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The association between dietary total antioxidant capacity and odds and severity of irritable bowel syndrome among Iranian adults: a cross-sectional study

Abstract

Background

Little evidence is available in terms of the role of dietary antioxidants in the management of irritable bowel syndrome (IBS) disease. This study aimed to examine the association between dietary total antioxidant capacity (dTAC) and odds of IBS and its severity.

Methods

This cross-sectional study was conducted on 3,362 Iranian adults who were referred to health centers in Isfahan province, Iran. Participants' dietary intakes were collected using a semi-quantitative validated food frequency questionnaire (DS-FFQ). The dTAC was measured by the ferric-reducing antioxidant power (FRAP) method. Multivariable binary or ordinal logistic regression analyses were performed to estimate any associations between dTAC and odds of IBS, IBS severity, and IBS subtypes.

Results

The average age and BMI of the participants and dTAC score were 36.3 ± 7.87 year, 24.9 ± 3.82 kg/m2. The prevalence of IBS, IBS with constipation (IBS-C), IBS with diarrhoea (IBS-D), mixed IBS (IBS-M), and un-subtyped IBS (IBS-U) were 22.2, 7.5, 4.6, 3.8, and 6.2%, respectively. In crude and adjusted models, the results did not show any significant association between dTAC and odds of IBS among whole and gender-age stratified populations. Being in the third compared with the first tertile of dTAC was not also significantly associated with odds of IBS severity. Besides, there were no significant associations between dTAC and odds of IBS-C, IBS-D, IBS-M, and IBS-U.

Conclusion

This study indicates that dTAC may not be associated with the odds of IBS and its severity even after stratification for gender and body mass index.

Peer Review reports

Introduction

Irritable bowel syndrome (IBS) is a highly costed and potentially disabling functional gastrointestinal (GI) disorder that affects 11.2% of populations globally [1]. While there is no documented information about its prevalence in Iran, the results of a cross-sectional study showed that 15% of its population was affected by IBS [2]. Predominant symptoms of this disorder are difficulty in defecation and abdominal pain which may increase with stress [3]. Studies suggest inflammation or injury to tissues as potential causes for the development of symptoms in IBS [4]. The disease is associated with increased pro-inflammatory cytokines, according to previous research [5, 6]. In IBS, the antioxidant defense system appears to be impaired, which may also contribute to its pathogenesis [7].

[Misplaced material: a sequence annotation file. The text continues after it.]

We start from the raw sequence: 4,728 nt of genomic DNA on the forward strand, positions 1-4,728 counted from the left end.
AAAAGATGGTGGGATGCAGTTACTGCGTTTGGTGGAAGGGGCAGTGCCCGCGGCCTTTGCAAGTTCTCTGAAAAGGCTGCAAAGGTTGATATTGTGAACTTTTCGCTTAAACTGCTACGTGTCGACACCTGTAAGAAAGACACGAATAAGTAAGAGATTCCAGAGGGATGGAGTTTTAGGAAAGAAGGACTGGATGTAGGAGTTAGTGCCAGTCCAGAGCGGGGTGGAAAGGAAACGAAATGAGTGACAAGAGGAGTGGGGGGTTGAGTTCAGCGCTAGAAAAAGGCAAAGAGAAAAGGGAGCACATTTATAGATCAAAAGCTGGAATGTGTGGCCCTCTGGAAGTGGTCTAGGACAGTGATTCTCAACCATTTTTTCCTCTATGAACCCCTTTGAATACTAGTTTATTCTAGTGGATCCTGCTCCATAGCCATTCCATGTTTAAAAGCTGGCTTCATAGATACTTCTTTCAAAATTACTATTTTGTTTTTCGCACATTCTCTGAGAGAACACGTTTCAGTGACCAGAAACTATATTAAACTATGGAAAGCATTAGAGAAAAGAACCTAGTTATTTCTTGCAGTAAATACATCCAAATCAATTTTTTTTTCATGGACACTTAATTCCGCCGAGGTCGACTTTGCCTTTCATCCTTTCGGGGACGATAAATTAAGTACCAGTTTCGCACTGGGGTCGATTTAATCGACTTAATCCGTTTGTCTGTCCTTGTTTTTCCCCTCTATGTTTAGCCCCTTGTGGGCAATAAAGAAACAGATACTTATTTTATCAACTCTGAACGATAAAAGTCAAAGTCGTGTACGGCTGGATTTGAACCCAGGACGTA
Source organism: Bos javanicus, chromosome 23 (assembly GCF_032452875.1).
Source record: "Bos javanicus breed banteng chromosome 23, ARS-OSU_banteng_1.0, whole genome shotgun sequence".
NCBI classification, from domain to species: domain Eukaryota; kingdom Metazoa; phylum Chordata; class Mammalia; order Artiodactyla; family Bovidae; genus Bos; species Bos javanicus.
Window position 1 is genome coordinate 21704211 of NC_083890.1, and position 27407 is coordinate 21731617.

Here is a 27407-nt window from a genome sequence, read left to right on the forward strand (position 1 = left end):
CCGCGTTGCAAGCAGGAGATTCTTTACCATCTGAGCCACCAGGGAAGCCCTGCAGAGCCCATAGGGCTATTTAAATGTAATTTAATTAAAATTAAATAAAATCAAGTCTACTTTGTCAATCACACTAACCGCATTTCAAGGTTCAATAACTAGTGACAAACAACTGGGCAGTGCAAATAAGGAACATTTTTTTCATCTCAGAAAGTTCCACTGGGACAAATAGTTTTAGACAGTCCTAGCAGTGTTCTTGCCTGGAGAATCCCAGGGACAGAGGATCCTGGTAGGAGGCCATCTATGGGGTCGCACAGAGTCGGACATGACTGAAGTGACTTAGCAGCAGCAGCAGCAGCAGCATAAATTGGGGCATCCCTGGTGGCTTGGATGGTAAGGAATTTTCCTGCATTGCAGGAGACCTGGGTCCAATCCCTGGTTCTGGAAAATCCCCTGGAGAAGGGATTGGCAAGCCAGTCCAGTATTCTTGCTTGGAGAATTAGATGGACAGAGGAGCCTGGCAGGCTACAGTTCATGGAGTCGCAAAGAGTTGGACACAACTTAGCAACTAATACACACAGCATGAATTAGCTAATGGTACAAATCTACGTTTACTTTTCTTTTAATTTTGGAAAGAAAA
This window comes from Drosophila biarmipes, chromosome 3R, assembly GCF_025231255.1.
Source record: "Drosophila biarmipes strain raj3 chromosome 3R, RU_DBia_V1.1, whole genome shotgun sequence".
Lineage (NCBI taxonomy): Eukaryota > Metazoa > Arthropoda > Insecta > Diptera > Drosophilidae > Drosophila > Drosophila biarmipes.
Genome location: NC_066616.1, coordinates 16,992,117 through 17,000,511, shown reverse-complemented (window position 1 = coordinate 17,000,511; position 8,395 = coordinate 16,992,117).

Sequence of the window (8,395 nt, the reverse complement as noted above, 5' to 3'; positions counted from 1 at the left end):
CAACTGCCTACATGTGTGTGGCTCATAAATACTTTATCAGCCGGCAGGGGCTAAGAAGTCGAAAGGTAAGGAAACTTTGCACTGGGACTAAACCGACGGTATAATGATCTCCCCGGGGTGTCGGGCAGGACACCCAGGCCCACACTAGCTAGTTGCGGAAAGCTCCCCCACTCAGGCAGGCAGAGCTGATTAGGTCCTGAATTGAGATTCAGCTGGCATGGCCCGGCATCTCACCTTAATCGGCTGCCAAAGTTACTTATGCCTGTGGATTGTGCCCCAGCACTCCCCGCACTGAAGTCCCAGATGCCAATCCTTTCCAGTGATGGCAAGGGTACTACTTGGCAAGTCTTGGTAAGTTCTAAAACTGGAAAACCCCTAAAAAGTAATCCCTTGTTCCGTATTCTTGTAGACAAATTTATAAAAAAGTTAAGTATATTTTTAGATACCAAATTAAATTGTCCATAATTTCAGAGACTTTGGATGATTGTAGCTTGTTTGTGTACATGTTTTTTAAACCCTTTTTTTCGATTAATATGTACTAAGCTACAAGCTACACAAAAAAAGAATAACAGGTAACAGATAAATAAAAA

Patients with IBS are treated with several different pharmacological therapies, however, most prefer to avoid medications and prefer alternative therapies [8]. Research has investigated habitual dietary intakes in patients with IBS and has found contradictory results. In some studies, patients with IBS compared with healthy controls consumed significantly less protein, fibre, calcium, and beta carotene [9,10,11]. In addition, a study found carbohydrate-rich foods, fatty foods, coffee, and spicy foods most frequently caused IBS symptoms [12]. In contrast, other studies found no significant differences between patients with IBS and control groups in macronutrient, micronutrient, or food group intake [13, 14]. Nevertheless, there are limited data regarding the overall quality of their habitual diet in IBS patients. A case–control study showed IBS patients had lower dutch healthy diet scores than controls. The study found that patients' diets were lower in fibre and fructose, but higher in total fat and added sugars [15]. Other epidemiological studies also assessed the associations of dietary indices, as new tools for the prediction of the associations between dietary habits and disease risk, concerning IBS risk [16,17,18,19], however, there is little about the potential role of other components of a diet such as dietary antioxidants in this context. Due to interactions between nutrients and synergetic effects of antioxidants in a diet, recent nutritional studies estimate the overall amount of antioxidants in a diet using the dietary total antioxidant capacity (dTAC) index [20]. This index shows the overall capacity of antioxidants in food to protect against free radicals [21]. Also, it can be regarded as an indicator of diet quality [21] as it was positively associated with other dietary quality indices such as Healthy Eating Index, Mediterranean Diet Score, and Diet Quality index [22, 23]. Moreover, studies show that dTAC is a good predictor of plasma antioxidant status [24,25,26]. It has been indicated that dTAC has been inversely associated with plasma levels of high-sensitivity C-reactive protein [27] and plasma malondialdehyde [28], and stress [29] as major risk factors for developing IBS symptoms. In this line, there have been several studies conducted to confirm a possible link between chronic diseases and dTAC, but the results have been contradictory. Accordingly, this index was inversely associated with the risk of breast cancer [30], prostate cancer [31], and GI cancers [32]. In addition, it decreased the odds of non-alcoholic fatty liver disease [33] and prediabetes [34] in two case–control studies. In contrast, a study found an increased obesity risk in women with higher dTAC scores [35]. In other observational studies, there was no association between dTAC and renal function and chronic kidney disease progression [36], breast cancer risk [37], and waist circumference [35].